Audience counting gets a yappy new advocate in Mark Cuban
July 19, 2010 by Dave Haynes
I just invested in a company that takes video of an area and can tell you exactly how many people are in the capture area at any given time. It’s great for traffic patterns, security, and much more. We are posting cameras in certain environments where anonymity is required, and we don’t and won’t capture faces or anything that could identify an individual. We will simply provide incredibly accurate traffic information and patterns. A great application with great opportunity.
That’s the word this morning from Mark Cuban, the very in-your-face technology investor and owner of the NBA’s Dallas Mavericks.
On his blog, Blog Maverick, Cuban writes that he sees this sort of technology as the natural progression for location-based social media check-ins because it removes steps in the process. He suggests, for example, that some 500 million people have Facebook profiles and pictures and many of those would be valid identifiers.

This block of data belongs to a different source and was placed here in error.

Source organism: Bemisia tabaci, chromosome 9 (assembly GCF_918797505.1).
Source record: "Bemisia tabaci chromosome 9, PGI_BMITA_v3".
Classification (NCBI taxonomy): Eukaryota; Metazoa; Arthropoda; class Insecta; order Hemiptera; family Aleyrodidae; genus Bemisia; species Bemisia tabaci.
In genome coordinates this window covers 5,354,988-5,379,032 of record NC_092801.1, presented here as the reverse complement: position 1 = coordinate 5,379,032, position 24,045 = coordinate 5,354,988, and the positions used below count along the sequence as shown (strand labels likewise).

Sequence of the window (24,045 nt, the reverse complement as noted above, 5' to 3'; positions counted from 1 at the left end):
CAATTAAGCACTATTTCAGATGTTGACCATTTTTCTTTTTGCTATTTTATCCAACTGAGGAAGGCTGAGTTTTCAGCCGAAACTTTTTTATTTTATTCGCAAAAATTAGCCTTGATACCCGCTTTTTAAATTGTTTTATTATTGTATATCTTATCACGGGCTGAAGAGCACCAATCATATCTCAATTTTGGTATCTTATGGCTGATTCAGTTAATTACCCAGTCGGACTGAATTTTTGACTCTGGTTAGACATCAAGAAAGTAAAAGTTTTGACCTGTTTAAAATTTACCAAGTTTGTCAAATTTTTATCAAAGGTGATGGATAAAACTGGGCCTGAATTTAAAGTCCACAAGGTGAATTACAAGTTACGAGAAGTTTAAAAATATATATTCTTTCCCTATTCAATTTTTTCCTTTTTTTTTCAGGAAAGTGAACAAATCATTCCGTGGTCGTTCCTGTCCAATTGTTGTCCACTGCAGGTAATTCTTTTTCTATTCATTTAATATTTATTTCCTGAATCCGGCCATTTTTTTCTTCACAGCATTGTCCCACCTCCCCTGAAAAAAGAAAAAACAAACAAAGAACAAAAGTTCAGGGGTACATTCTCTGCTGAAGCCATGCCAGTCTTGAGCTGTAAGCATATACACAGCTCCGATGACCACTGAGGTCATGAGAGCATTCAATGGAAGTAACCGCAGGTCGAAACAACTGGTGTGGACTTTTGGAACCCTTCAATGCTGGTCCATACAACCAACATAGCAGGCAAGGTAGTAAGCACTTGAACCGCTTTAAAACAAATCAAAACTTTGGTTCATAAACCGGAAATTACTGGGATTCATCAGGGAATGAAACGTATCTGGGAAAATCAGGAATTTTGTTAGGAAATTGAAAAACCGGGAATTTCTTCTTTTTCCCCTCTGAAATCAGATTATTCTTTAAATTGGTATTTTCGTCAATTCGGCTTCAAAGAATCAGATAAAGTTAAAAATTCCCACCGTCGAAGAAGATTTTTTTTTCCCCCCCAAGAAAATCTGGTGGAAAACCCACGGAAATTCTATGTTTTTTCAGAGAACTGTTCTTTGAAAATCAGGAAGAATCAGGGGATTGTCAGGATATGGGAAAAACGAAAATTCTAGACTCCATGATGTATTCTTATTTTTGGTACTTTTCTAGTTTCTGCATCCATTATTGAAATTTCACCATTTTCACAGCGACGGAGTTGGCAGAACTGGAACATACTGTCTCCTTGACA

TechCrunch thinks he is on to something, but that adaptation is still 10 years out.
I don’t even have a smartphone or logins to services like FourSquare, so I am not the guy to offer a valid opinion. But I love the prospects of a highly-opinionated (and not afraid to express them) guy like Cuban getting involved in the whole audience-counting and privacy debate. It will raise the profile of the issue and undoubtedly ignite some fireworks between supporters who see this as just a better way to market (assuming guidelines and protections are in place) and those who see the four horsemen of the apocalypse galloping over the hill.
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